B cell depletion in progressive MS appears to be marginal

Castillo-Trivino T, Braithwaite D, Bacchetti P, Waubant E. Rituximab in relapsing and progressive forms of multiple sclerosis: a systematic review. PLoS One. 2013 ;8(7):e66308

BACKGROUND:Rituximab is an anti-CD20 monoclonal antibody approved for non Hodgkin lymphoma and rheumatoid arthritis. It is being considered for the treatment of MS.
OBJECTIVES:To evaluate the efficacy and safety of rituximab for MS treatment.
DATA COLLECTION:Studies were selected if they were clinical trials, irrespective of the dosage or combination therapies.
MAIN RESULTS: Four studies with a total of 599 patients were included. One assessed the efficacy of rituximab for primary progressive (PP) MSwhile the other three focused on relapsing-remitting (RR) MS. In the PPMS study, rituximab delayed time to confirmed disease progression (CDP) in pre-planned sub-group analyses. The increase in T2 lesion volume was lower in the rituximab group at week 96 compared with placebo. For the RRMS studies, an open-label phase I study found that rituximab reduced the annualized relapse rate to 0.25 from pre-therapy baseline to week 24, while in the randomized placebo-controlled phase II trial, annualized relapse rates were 0.37 in the rituximab group and 0.84 in the placebo group (p = 0.04) at week 24. Rituximab dramatically reduced the number of gadolinium-enhancing lesions on brain MRI scans for both RRMS studies. Off-labelrituximab as an add-on therapy in patients with breakthrough disease on first-line agents was associated with an 88% reduction when comparing the mean number of gadolinium-enhancing lesions prior to and after the treatment. Although frequent adverse events classified as mild or moderate occurred in up to 77% of the patients, there were no grade 4 infusion-related adverse events. A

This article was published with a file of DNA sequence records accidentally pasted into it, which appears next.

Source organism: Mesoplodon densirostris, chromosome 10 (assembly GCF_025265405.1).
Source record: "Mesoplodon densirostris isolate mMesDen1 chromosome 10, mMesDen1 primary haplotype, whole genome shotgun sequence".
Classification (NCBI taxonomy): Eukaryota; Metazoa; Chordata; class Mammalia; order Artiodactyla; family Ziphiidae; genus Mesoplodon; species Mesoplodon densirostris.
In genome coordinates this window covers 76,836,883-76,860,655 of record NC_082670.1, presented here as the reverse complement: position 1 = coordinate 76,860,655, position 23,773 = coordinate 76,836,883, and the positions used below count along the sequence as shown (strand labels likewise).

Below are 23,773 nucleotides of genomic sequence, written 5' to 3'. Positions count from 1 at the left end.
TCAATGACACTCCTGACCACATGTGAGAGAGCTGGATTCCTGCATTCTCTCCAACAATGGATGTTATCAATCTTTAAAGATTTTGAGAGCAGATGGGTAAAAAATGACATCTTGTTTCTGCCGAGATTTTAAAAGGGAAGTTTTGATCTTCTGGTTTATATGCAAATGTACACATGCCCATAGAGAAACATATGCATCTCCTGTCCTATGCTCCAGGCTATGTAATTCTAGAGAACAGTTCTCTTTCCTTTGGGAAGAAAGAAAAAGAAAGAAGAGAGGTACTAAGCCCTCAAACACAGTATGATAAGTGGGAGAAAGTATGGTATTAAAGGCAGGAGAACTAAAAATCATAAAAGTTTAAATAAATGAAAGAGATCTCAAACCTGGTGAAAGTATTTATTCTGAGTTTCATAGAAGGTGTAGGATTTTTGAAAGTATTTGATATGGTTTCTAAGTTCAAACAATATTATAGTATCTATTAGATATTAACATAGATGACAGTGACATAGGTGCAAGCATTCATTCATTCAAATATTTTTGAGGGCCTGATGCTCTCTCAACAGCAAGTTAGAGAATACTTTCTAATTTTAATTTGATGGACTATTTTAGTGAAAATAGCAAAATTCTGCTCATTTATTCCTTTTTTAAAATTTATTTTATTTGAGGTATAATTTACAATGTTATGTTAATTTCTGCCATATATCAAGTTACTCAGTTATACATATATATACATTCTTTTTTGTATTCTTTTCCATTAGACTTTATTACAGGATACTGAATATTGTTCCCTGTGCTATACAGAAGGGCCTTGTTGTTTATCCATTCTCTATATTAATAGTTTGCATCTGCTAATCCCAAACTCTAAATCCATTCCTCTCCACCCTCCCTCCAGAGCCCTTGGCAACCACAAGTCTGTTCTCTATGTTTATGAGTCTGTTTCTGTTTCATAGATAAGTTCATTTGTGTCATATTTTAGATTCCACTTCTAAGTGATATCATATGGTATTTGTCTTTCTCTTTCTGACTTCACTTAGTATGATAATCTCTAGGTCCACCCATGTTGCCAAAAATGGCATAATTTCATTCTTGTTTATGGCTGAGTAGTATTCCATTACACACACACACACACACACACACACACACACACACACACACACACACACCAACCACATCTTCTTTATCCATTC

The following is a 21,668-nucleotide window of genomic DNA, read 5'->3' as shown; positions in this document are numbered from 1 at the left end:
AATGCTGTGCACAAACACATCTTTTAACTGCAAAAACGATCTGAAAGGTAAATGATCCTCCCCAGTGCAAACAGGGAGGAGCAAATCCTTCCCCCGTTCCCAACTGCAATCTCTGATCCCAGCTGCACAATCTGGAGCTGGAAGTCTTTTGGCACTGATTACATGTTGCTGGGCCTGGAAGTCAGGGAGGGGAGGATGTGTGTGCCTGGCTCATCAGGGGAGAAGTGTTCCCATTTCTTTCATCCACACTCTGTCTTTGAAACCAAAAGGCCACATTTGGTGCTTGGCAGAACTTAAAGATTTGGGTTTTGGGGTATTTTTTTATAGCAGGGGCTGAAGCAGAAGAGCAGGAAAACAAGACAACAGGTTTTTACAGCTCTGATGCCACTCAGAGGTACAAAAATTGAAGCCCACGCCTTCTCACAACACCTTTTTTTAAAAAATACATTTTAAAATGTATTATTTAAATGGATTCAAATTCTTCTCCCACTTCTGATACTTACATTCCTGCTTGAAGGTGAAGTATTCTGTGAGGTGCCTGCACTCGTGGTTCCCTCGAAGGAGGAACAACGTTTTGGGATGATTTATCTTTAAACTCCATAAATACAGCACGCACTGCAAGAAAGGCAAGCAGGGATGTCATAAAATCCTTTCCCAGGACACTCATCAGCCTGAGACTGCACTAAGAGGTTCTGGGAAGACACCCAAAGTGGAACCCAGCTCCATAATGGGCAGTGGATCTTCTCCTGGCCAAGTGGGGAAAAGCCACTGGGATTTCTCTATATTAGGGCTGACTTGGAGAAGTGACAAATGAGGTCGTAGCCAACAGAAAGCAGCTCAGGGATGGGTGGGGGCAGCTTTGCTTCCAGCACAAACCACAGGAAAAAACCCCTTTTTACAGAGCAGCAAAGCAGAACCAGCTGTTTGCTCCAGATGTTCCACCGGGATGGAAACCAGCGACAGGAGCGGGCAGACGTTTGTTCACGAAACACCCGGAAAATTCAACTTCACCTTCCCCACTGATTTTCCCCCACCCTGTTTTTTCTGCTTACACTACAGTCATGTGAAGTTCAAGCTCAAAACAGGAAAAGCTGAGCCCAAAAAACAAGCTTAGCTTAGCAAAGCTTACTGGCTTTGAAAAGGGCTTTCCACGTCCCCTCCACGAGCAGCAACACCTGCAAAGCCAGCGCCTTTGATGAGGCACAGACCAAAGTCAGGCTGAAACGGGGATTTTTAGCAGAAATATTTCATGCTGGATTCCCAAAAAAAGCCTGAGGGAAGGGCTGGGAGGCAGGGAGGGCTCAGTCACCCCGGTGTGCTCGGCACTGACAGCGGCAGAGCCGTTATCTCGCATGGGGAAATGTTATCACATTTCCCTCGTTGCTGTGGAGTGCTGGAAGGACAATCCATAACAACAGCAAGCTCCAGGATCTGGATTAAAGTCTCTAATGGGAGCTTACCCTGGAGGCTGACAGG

UTHOR’S CONCLUSION: Despite the frequent mild/moderate adverse events related to the drug, rituximab appears overall safe for up to 2 years of therapy and has a substantial impact on the inflammatory disease activity (clinical and/or radiological) of RRMS. The effect of rituximab on disease progression in PPMS appears to be marginal.

I am really happy that the blog is empowering you guys. 

However, with all this knowledge you  can ask some tough questions that we can’t answer, because we don’t know the answer. (Does this make us look stupid..or just human)  or we can’t answer because the blog is not the correct forum for us to answer. 

However the musing of scientists can obviously get you guys thinking and you can put “2 and 2 together”.

Whilst ProfG has built up the idea that MS DMT may be killing a causative infection that prevent relapsing MS, some other scientists have come up with the idea of B cells in the brain causing progressive MS, because they find progressive MSers having B cell clusters in their brains. 

Therefore pwMS may think about giving up their T cell therapies in favour of anti-B cell treatment is the way because of we have present the argument that way, but there are always differences in opinion.

However it has to be said that some pathologists think this is just the product of the BBB, not the blood brain barrier but the British Beer-drinking Body (pathologists & nothing to do with me:) seeing things that others can’t see. 

This has given people the thought that depleting B cells is going to be good for PPMS. However the data at present does not support this idea.  It is clear that RRS responds to CD20-B cell depletion and whilst some PPMSers respond to anti-CD20 depletion, to date it is only relapsing PPMSers or PPMSers with gadolium-enhancing lesions who show clear benefit.

Some people think that this is because immunosuppression of the white cells in the blood can inhibit relapses but the drugs can’t reach the immune response within the brain, because of the BBB (blood brain barrier) and so don’t work. Therefore some people think if they inject anti-B cell therapy into the brain it will work.